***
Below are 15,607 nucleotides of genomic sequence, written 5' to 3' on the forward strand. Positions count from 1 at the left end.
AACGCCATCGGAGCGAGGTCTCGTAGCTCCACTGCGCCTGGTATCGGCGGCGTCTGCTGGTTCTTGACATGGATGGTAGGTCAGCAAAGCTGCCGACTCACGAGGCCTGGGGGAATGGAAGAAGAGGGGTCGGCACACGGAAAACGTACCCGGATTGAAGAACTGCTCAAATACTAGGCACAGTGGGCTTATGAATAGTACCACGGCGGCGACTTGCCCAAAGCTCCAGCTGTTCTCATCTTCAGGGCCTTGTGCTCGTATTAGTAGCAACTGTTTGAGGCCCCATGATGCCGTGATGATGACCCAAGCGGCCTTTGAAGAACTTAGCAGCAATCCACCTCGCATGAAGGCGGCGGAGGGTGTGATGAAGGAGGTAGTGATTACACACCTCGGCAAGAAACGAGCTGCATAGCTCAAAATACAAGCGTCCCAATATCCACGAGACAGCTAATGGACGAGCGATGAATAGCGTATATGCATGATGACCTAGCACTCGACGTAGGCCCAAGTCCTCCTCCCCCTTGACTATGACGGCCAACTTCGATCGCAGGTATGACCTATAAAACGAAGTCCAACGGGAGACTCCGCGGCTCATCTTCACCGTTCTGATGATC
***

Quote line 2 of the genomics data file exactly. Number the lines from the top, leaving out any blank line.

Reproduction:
AACGCCATCGGAGCGAGGTCTCGTAGCTCCACTGCGCCTGGTATCGGCGGCGTCTGCTGGTTCTTGACATGGATGGTAGGTCAGCAAAGCTGCCGACTCACGAGGCCTGGGGGAATGGAAGAAGAGGGGTCGGCACACGGAAAACGTACCCGGATTGAAGAACTGCTCAAATACTAGGCACAGTGGGCTTATGAATAGTACCACGGCGGCGACTTGCCCAAAGCTCCAGCTGTTCTCATCTTCAGGGCCTTGTGCTCGTATTAGTAGCAACTGTTTGAGGCCCCATGATGCCGTGATGATGACCCAAGCGGCCTTTGAAGAACTTAGCAGCAATCCACCTCGCATGAAGGCGGCGGAGGGTGTGATGAAGGAGGTAGTGATTACACACCTCGGCAAGAAACGAGCTGCATAGCTCAAAATACAAGCGTCCCAATATCCACGAGACAGCTAATGGACGAGCGATGAATAGCGTATATGCATGATGACCTAGCACTCGACGTAGGCCCAAGTCCTCCTCCCCCTTGACTATGACGGCCAACTTCGATCGCAGGTATGACCTATAAAACGAAGTCCAACGGGAGACTCCGCGGCTCATCTTCACCGTTCTGATGATC